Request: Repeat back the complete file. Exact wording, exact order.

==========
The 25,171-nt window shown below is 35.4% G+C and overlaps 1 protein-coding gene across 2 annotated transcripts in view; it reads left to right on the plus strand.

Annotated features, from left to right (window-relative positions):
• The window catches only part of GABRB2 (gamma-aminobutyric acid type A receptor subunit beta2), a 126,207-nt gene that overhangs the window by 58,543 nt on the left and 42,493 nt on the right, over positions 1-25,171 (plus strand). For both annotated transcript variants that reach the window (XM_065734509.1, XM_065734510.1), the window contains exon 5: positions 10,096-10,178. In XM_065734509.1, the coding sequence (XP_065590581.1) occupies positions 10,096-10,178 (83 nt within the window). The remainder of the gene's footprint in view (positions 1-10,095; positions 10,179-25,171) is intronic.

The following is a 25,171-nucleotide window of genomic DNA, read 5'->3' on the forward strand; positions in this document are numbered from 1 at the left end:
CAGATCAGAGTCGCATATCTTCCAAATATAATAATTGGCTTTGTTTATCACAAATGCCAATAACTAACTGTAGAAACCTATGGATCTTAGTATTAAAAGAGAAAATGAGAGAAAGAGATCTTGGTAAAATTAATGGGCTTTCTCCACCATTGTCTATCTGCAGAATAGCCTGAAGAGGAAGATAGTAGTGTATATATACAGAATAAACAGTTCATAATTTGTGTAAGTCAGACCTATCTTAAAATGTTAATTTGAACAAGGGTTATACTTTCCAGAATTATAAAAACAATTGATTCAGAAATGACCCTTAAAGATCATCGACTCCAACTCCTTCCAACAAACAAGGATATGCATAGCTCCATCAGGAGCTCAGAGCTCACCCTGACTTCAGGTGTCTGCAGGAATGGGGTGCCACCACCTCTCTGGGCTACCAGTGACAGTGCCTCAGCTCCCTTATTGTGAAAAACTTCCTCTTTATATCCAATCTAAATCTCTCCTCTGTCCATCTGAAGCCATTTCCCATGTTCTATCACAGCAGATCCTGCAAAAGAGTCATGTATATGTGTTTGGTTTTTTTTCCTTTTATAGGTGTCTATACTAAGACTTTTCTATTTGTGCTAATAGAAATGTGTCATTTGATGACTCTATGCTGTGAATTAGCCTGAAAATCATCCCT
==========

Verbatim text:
The 25,171-nt window shown below is 35.4% G+C and overlaps 1 protein-coding gene across 2 annotated transcripts in view; it reads left to right on the plus strand.

Annotated features, from left to right (window-relative positions):
• The window catches only part of GABRB2 (gamma-aminobutyric acid type A receptor subunit beta2), a 126,207-nt gene that overhangs the window by 58,543 nt on the left and 42,493 nt on the right, over positions 1-25,171 (plus strand). For both annotated transcript variants that reach the window (XM_065734509.1, XM_065734510.1), the window contains exon 5: positions 10,096-10,178. In XM_065734509.1, the coding sequence (XP_065590581.1) occupies positions 10,096-10,178 (83 nt within the window). The remainder of the gene's footprint in view (positions 1-10,095; positions 10,179-25,171) is intronic.

The following is a 25,171-nucleotide window of genomic DNA, read 5'->3' on the forward strand; positions in this document are numbered from 1 at the left end:
CAGATCAGAGTCGCATATCTTCCAAATATAATAATTGGCTTTGTTTATCACAAATGCCAATAACTAACTGTAGAAACCTATGGATCTTAGTATTAAAAGAGAAAATGAGAGAAAGAGATCTTGGTAAAATTAATGGGCTTTCTCCACCATTGTCTATCTGCAGAATAGCCTGAAGAGGAAGATAGTAGTGTATATATACAGAATAAACAGTTCATAATTTGTGTAAGTCAGACCTATCTTAAAATGTTAATTTGAACAAGGGTTATACTTTCCAGAATTATAAAAACAATTGATTCAGAAATGACCCTTAAAGATCATCGACTCCAACTCCTTCCAACAAACAAGGATATGCATAGCTCCATCAGGAGCTCAGAGCTCACCCTGACTTCAGGTGTCTGCAGGAATGGGGTGCCACCACCTCTCTGGGCTACCAGTGACAGTGCCTCAGCTCCCTTATTGTGAAAAACTTCCTCTTTATATCCAATCTAAATCTCTCCTCTGTCCATCTGAAGCCATTTCCCATGTTCTATCACAGCAGATCCTGCAAAAGAGTCATGTATATGTGTTTGGTTTTTTTTCCTTTTATAGGTGTCTATACTAAGACTTTTCTATTTGTGCTAATAGAAATGTGTCATTTGATGACTCTATGCTGTGAATTAGCCTGAAAATCATCCCT